Metronomics

Washington Metro StationIts taken me almost ten days of travel on the Washington metro to realize that it is a public transportation system that actually uses peak-load pricing rather effectively. Traveling from Crystal City to Dupont Circle everyday at office hours (between 8 a.m. and 10 a.m.)  in the morning, for example, costs $2.16. Coming back the same way not at office hours (sometime in the afternoon) costs $1.60.

The difference between prices seemed curious at first and I was baffled how someone would potentially calculate and plan their expenditure for the week on transportation if the prices changed so arbitrarily. For a while I even thought it was gas prices causing the price to go up till I discovered the lower price on a fine Thursday afternoon, only to feel stupid when I realized that these metro trains run on electricity not gas. That would be all too unreliable in India where electricity outages are an everyday phenomenon, not true here though.

Prices change depending on the time of the day you travel. Rush hour tickets are more expensive than taking an empty yellow line to Georgetown in the afternoon. Peak-load pricing is a great example of how economics uses incentives to better everyday existence. At office hours in the morning, a train on the metro line is a scarce commodity with a lot of people competing for space on it. Those who ‘really’ need to get to work on time pay the premium and access the metro, those who can wait- do, and get the benefit of lower price when the commodity is not so scarce and therefore not so fiercely competed for.

In some sense this is the market allocating a scarce resource efficiently through prices as the signaling system. Its also a great de-congestion method, providing a disincentive to travel on the metro on peak times- the higher costs mean that at least some people will look for alternate ways to travel- by road, bus or walk. I sometimes wonder why heavily congested roads in India aren’t just converted to toll roads with peak-load pricing. Electricity too is a commodity that responds well to the idea of peak-load pricing and actually encourages the conservation of electricity well.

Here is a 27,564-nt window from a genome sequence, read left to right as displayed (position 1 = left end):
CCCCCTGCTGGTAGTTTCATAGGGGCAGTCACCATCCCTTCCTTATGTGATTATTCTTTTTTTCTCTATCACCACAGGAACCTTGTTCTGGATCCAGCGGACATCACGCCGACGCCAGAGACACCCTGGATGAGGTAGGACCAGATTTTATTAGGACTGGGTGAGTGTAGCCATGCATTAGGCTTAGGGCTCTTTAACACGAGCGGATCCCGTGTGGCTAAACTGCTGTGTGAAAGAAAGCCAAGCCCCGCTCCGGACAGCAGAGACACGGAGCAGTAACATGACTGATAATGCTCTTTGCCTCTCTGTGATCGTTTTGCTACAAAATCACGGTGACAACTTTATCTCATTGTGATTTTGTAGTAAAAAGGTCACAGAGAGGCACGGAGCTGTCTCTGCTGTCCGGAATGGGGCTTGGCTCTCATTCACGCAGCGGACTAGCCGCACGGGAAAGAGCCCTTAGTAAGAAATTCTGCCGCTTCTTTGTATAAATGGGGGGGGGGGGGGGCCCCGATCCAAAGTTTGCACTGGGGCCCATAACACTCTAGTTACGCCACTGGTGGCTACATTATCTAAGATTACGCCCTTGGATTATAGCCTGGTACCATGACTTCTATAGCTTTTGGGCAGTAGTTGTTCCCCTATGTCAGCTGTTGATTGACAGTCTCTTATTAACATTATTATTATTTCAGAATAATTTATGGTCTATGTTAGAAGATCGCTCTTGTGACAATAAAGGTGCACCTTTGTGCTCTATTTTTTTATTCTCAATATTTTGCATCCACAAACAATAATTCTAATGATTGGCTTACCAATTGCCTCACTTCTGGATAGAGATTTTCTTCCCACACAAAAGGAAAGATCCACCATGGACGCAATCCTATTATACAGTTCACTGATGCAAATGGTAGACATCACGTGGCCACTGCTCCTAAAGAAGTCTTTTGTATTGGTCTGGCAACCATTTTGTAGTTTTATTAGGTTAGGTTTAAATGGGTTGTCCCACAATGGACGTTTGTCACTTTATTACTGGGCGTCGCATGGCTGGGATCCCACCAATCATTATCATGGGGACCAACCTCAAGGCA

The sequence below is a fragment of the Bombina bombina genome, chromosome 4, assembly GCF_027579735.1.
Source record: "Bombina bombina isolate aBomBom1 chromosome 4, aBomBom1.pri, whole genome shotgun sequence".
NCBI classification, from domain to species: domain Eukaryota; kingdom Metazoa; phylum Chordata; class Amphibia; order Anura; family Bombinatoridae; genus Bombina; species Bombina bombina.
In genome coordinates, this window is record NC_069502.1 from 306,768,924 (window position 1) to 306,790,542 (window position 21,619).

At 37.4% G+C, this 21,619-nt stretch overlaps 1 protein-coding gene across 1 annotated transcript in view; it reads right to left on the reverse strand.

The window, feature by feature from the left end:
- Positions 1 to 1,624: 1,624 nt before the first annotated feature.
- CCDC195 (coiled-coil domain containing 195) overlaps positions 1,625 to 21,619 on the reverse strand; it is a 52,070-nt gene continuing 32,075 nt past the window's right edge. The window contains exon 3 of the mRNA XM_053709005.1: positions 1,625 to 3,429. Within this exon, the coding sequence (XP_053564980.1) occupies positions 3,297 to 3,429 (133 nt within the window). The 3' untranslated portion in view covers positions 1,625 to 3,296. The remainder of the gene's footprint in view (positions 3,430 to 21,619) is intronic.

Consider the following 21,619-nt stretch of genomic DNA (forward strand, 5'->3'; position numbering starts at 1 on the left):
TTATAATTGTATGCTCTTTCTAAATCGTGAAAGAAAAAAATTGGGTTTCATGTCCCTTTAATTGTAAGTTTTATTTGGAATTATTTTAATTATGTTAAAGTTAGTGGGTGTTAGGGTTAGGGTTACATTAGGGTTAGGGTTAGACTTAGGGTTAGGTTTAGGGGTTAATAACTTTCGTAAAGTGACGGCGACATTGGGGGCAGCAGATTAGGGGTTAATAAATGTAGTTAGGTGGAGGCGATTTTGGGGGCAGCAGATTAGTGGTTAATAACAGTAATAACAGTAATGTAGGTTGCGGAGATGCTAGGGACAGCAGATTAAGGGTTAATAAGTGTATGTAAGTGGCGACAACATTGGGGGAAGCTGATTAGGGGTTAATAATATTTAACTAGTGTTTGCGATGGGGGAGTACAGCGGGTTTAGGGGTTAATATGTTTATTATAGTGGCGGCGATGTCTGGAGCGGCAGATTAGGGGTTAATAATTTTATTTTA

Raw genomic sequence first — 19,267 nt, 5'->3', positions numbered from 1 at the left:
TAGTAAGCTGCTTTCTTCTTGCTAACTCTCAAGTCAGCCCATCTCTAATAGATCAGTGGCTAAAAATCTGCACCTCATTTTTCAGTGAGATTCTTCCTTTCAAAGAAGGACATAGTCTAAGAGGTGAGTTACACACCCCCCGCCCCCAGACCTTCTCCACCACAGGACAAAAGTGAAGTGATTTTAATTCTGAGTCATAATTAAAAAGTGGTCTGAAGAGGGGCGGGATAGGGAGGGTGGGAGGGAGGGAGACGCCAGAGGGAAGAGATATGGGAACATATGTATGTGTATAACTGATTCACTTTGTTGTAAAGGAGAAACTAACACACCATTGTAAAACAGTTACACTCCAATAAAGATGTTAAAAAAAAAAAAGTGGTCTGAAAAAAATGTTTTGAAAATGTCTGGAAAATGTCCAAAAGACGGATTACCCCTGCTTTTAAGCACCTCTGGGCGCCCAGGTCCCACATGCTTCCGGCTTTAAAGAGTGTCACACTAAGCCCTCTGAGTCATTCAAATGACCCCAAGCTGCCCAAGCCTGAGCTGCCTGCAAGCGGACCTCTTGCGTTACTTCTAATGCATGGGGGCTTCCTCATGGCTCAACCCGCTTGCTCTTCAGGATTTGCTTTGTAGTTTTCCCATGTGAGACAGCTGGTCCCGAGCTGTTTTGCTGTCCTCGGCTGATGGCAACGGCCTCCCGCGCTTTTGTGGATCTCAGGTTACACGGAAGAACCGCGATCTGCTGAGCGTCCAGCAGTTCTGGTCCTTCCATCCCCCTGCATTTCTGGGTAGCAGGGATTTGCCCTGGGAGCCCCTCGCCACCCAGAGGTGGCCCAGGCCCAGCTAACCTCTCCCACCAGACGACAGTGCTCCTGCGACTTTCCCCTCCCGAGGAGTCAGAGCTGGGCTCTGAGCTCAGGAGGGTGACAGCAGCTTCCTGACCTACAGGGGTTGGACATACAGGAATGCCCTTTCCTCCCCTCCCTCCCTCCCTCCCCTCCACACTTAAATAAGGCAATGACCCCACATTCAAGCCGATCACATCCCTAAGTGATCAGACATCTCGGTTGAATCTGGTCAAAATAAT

In India peak-load pricing works beautifully for the Internet and Telecommunication- most Indians’ are familiar with free calls from 9 p.m. to 6 a.m. schemes on cellular services and free night-time surfing from Internet Service Providers. Watching peak-load pricing work in a public transportation system that I use everyday is fascinating and makes me wonder why this powerful tool isn’t used more often in Indian infrastructure and public utility provision.

3 thoughts on “Metronomics

  1. For public infrastructure, govt organisations have to get involved. That means it will become a political issue as for eg. “Aam Aadmi” is getting penalised for going to work in train.

    Unfortunately many such small policies that benefit a lot and give better returns are shelved due to vote bank politics and silly politicians.

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  2. @Prasanna: Good point. Though I am sure we could discern patters even within those crowds, also I think infrastructure upgradadation of the Bombay train lines would allow for peak-load pricing to actually make a difference. The relative priority goes in favor of building more infrastructure.

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  3. Peak load pricing is neat. But if you have travelled on Bombay’s local trains you will find that they are crowded almost all the time . I guess our population is one factor that will make peak pricing ridiculous.

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